There I stood - not budging. I pushed harder and harder. Leaning forward on a 20 degree slope downhill, two boards strapped to my boots and the most awesome powdery conditions - and I was stuck.
Other skiers breezed by me, screaming "yahooooo" - and rejoicing in the abundance of powder below and the huge flakes falling from above. But I just stood still.
I lifted my one foot then the other and began walking down the hill. Every once in a while I stopped, banged the skis on the ground and attempted to push one foot forward in a sliding motion. No go.
A a ski instructor I was baffled. OK - I am on a hill, leaning forward what was going on? My understanding of physics told me I should be moving forward and down the hill.
It took me 10 minutes to walk down to the bottom of the hill from the chalet - and when I was on more solid snow, I took off my skis. (actually, it was my ski partner who thought he knew what the problem might be)
I had already decided of course that my skis needed a tune up - or waxing. He knew differently. Turning the skis over he showed me the problem. There was a four inch section on each ski bottom covered in bumpy, snowy ice, right under where I would have centered my balance. I scraped the ice off - and was away sliding easily to the chair lift and then riding up up to the top of the mountain to begin my skiing day.
On the chair lift I began to think about how skiing could be much like business. Once you push off, downhill momentum could make the skiing very enjoyable. But when you all of a sudden become 'stuck' or stopped for no apparent reason - things can become very frustrating.
In fact when I looked at the surface of the problem with my skis - nothing appeared to be wrong. I was on a slope, I had skis on and the snow conditions were perfect. Had I taken off my skis earlier - I could have identified the problem, scraped off the ice and skied down to the chairlift. But instead I pushed on in the most inefficient way possible - determined to get to the bottom of the hill - even if I had to walk! (I wonder what would have happened had I asked for help?)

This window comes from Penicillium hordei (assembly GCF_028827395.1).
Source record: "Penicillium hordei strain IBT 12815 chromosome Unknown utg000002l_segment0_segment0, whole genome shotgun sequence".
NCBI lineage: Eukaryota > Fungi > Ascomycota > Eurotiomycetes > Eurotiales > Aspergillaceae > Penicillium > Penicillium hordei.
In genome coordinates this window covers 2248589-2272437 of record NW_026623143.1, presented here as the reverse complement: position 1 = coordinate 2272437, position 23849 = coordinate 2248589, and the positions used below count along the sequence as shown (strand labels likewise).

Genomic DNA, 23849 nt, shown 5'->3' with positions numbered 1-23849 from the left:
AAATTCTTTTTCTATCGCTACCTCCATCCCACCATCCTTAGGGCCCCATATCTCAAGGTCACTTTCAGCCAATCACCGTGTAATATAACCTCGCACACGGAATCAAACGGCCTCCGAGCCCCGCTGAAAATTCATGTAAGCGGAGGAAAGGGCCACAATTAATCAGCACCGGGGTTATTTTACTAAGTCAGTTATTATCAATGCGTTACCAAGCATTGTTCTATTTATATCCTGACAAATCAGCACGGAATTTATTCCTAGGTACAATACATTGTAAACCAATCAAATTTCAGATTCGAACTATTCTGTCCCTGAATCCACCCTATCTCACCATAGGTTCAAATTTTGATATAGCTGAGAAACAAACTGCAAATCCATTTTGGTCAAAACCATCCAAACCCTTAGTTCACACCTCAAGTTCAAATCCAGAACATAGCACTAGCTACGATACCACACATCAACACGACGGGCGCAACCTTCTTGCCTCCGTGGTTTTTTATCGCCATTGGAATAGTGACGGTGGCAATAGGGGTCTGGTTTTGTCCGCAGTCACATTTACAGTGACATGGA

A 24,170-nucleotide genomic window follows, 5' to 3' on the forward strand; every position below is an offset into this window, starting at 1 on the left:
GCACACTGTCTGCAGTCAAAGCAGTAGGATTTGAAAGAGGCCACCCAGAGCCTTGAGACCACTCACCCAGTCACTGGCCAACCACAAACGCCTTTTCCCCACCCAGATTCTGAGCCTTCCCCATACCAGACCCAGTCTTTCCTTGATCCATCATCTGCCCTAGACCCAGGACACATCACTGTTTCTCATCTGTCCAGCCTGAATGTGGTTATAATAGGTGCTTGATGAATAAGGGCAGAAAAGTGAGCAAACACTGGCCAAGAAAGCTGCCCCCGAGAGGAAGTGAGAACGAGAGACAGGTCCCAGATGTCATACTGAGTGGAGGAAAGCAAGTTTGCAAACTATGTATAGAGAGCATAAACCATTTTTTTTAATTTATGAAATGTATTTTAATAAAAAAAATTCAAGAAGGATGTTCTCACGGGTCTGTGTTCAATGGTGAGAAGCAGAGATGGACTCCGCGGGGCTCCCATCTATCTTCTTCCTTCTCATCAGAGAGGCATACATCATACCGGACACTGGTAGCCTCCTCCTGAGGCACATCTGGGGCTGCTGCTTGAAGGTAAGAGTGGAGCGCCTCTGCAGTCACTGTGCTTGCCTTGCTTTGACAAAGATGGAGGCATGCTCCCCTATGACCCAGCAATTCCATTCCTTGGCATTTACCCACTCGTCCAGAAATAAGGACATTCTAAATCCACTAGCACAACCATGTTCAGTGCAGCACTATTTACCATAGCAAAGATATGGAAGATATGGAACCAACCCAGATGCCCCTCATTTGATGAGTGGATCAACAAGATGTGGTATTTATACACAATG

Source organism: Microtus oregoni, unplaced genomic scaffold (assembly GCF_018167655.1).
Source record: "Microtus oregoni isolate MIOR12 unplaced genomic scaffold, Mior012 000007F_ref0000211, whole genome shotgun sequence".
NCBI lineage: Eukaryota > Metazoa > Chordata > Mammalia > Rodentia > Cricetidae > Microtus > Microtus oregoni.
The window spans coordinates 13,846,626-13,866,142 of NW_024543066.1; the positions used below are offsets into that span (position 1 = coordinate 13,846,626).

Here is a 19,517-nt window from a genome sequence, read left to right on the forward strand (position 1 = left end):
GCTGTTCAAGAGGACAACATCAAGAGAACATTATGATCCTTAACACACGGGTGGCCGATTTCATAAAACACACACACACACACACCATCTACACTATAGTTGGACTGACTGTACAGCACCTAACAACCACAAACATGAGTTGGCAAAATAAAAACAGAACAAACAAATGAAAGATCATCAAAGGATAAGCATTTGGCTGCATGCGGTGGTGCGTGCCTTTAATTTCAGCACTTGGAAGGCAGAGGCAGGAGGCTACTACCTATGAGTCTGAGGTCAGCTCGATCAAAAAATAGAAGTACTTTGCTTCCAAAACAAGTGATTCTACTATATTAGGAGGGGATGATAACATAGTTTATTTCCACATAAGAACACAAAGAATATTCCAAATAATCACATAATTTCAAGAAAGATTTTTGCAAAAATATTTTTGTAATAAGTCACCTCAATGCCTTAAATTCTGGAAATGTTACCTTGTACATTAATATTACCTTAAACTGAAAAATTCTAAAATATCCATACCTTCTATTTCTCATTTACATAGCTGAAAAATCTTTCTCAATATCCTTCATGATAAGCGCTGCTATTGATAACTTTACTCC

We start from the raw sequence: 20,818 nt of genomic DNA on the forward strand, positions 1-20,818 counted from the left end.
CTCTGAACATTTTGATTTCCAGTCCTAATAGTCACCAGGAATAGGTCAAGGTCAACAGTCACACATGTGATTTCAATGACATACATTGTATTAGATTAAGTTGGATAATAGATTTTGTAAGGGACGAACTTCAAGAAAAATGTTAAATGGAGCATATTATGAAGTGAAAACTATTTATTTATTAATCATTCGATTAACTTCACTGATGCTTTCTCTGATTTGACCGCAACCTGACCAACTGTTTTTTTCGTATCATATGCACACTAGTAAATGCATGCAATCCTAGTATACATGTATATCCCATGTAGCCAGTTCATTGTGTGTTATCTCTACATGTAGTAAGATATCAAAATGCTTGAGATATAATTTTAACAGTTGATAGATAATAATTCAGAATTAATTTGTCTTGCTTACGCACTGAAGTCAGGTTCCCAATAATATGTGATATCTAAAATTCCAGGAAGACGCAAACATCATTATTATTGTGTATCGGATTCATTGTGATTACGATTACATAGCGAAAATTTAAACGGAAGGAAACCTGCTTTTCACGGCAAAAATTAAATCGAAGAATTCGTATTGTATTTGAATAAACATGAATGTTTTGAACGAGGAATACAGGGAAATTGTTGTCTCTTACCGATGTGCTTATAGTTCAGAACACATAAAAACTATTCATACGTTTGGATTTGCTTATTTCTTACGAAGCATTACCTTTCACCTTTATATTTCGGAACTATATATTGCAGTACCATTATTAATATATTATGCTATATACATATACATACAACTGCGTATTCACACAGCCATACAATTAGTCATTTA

How many of us do the same in business? We may be experts. (after all I was a ski instructor) We may have a lot of knowledge about business, but when we become stuck instead of stopping for a moment to investigate the reason for the slowdown or 'stuckedness', we push harder and harder, determined to not let ANYTHING stand in our way.
Interestingly enough I wonder how often a quick 'check in and check up' on our business would afford us the information we need to get over the 'hump' and regain momentum. Further to that - I wonder how much more easily we might grow our businesses if we stopped every once in a while to ask for help in assessing what is really going on.
This is one of the reasons we have a business assessment available on the Roaring Women web site. (yes it is available and free to everyone.)
So the next time all things seem to be in order - and you appear to be doing everything right but you just can't budge - take a minute to examine what is really going on. And if it isn't readily apparent - ask for help. Sometimes just a small tweak can get you moving forward again with little effort at all.
We have many great resources available for members of Roaring Women. We are North America's largest business resource! Why not try us out for free here - and get some valuable gifts!